OKC Thunder: Shai Gilgeous-Alexander focused on being more assertive in Game 2
Shai Gilgeous-Alexander tried to blow past Rockets center P.J. Tucker, but Tucker shuffled with the young Thunder star step for step. Once Gilgeous-Alexander got to the rim, Rockets guard Danuel House Jr. was there to help Tucker.
Gilgeous-Alexander’s left-handed layup missed badly on what was the Thunder’s first possession Tuesday night in a 123-108 loss to the Rockets.
Gilgeous-Alexander attempted just seven more shots the rest of the game — half his season average in attempts. The Thunder’s leading scorer in the regular season, averaging 19 points per game, was limited to nine points in Game 1 of the playoffs.
“Personally, I wasn’t ready for how they loaded up and protected the paint,” Gilgeous-Alexander said Wednesday after watching film.
The crafty 6-foot-6 guard does his damage in the paint, but Houston’s switch-happy, small-ball defense threw him off. Gilgeous-Alexander shot 1-of-5 near the rim, where 49% of his points came this season.
“They’re committed to protecting the paint,” Gilgeous-Alexander said. “That’s first and foremost. They’ll help off of whoever it may be to not allow layups and not allow penetration. But I think if we get them in the open court more, and spread their defense out, it’ll be good for us.”
Gilgeous-Alexander said he needs to be more assertive at 2:30 p.m. Thursday in Game 2. He was fifth on the team Tuesday night in field-goal attempts (8), and the Thunder will need more production from its leading scorer to avoid an 0-2 hole.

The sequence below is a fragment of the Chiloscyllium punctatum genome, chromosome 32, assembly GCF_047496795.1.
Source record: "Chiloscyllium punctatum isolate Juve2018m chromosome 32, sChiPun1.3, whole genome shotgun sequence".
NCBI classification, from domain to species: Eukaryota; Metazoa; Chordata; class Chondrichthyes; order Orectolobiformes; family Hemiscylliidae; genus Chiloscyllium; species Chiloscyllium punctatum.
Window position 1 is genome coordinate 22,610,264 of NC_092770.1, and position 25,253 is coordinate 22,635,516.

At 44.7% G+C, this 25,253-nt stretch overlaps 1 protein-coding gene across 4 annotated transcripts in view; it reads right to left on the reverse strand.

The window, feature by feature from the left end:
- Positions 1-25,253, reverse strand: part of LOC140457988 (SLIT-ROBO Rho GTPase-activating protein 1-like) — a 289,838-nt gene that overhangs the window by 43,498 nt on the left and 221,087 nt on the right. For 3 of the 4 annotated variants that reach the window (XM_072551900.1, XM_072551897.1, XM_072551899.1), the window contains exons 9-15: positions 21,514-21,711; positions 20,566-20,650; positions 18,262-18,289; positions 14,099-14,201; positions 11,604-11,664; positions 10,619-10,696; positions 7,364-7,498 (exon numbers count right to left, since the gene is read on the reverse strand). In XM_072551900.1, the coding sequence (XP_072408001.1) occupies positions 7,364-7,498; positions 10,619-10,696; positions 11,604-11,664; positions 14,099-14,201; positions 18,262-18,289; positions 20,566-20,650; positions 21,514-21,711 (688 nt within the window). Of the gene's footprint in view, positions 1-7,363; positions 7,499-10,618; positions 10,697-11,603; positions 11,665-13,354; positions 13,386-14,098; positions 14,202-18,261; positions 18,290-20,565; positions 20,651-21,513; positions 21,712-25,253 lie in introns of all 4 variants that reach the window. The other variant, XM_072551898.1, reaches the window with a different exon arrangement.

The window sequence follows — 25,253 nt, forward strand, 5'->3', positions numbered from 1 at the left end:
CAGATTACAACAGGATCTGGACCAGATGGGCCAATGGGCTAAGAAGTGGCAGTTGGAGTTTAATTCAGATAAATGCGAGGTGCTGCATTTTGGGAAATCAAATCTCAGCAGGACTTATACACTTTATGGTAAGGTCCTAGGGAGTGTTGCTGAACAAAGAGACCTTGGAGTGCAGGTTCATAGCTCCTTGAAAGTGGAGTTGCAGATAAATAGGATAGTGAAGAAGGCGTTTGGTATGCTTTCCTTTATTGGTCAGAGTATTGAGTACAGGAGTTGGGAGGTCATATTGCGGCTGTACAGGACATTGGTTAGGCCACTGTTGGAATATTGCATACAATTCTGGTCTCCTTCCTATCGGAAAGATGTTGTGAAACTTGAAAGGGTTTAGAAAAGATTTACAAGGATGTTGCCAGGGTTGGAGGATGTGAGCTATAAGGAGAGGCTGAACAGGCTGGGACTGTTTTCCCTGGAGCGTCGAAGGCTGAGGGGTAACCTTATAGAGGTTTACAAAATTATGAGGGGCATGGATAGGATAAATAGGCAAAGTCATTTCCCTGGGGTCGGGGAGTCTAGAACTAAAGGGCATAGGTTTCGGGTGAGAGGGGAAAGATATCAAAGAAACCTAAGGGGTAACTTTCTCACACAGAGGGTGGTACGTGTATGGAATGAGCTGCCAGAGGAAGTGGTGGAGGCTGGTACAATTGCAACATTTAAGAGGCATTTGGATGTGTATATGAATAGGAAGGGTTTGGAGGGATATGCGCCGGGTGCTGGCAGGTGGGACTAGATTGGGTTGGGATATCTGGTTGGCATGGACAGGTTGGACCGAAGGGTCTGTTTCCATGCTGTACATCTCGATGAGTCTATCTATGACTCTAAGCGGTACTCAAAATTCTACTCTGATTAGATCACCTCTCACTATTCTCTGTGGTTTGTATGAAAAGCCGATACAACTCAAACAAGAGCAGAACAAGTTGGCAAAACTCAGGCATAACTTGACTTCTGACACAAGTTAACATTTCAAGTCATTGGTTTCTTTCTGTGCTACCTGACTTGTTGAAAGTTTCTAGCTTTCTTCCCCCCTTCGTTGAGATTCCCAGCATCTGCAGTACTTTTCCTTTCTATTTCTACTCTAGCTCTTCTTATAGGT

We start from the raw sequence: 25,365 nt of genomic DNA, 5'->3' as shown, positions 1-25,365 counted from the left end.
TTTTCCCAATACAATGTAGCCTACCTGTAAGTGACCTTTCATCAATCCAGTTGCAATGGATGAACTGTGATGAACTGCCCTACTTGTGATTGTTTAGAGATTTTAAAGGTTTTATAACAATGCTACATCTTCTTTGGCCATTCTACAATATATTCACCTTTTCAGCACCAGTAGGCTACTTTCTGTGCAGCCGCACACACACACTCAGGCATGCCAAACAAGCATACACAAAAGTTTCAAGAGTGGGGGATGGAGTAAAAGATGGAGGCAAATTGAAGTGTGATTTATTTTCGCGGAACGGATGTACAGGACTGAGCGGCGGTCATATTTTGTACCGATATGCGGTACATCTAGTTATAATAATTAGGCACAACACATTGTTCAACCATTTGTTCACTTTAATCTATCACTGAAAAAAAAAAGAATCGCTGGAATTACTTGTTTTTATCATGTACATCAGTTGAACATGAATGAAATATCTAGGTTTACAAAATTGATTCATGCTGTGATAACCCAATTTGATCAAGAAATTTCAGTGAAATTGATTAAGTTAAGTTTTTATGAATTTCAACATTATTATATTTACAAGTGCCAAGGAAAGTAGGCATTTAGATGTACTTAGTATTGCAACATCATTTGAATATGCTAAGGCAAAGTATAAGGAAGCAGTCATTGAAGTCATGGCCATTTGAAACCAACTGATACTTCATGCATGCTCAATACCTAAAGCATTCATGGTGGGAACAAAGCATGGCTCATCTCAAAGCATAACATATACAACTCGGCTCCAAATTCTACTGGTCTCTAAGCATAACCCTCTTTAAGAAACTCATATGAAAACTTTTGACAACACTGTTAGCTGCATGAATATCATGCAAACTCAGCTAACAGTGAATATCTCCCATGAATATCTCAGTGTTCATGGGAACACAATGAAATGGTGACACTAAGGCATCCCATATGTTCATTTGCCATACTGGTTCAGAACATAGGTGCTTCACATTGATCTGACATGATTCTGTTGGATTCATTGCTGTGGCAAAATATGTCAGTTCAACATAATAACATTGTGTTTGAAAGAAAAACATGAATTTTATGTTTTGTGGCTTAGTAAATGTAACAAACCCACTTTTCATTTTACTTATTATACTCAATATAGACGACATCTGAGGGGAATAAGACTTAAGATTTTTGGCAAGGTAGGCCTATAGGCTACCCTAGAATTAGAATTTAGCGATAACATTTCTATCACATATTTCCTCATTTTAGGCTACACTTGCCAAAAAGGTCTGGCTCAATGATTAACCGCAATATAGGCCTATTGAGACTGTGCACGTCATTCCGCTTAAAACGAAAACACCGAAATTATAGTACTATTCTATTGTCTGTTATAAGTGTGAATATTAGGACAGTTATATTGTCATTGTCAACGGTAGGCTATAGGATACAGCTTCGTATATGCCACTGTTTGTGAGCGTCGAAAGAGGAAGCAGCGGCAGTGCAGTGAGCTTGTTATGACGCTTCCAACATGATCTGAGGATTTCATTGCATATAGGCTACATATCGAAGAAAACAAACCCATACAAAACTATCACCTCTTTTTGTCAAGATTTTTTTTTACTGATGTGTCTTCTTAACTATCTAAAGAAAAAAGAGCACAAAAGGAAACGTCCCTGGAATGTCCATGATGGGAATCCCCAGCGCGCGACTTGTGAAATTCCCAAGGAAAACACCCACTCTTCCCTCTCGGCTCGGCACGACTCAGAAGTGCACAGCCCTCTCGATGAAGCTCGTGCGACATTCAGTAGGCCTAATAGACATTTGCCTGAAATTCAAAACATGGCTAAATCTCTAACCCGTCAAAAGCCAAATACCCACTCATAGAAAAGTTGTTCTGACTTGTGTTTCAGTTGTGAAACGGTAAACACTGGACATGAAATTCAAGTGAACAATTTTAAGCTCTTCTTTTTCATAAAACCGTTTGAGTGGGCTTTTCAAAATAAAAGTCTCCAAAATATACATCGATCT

“He had some drives early he didn’t finish, but actually I thought he made some good decisions,” Thunder coach Billy Donovan said. “When he got into the paint, there was a lot of help there, and he had to make decisions to get the ball out.
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“I certainly don’t want him getting in there and forcing or taking really, really difficult and challenged shots. Because once he starts to create penetration and get down hill, if they’re bringing someone to meet him outside the lane, that means someone else is open, and that’s gonna be his job to find the open man.”
Gilgeous-Alexander’s scoring has dipped in the bubble to 15.5 points per game.
Tuesday night was the first time since Dec. 16 that he didn’t score at least 10 points.
“The volume of shots for him isn’t necessarily a goal,” Thunder center Steven Adams said. “It’s more like the quality of shots. He’ll figure it out, too. He’s a bloody talented dude.”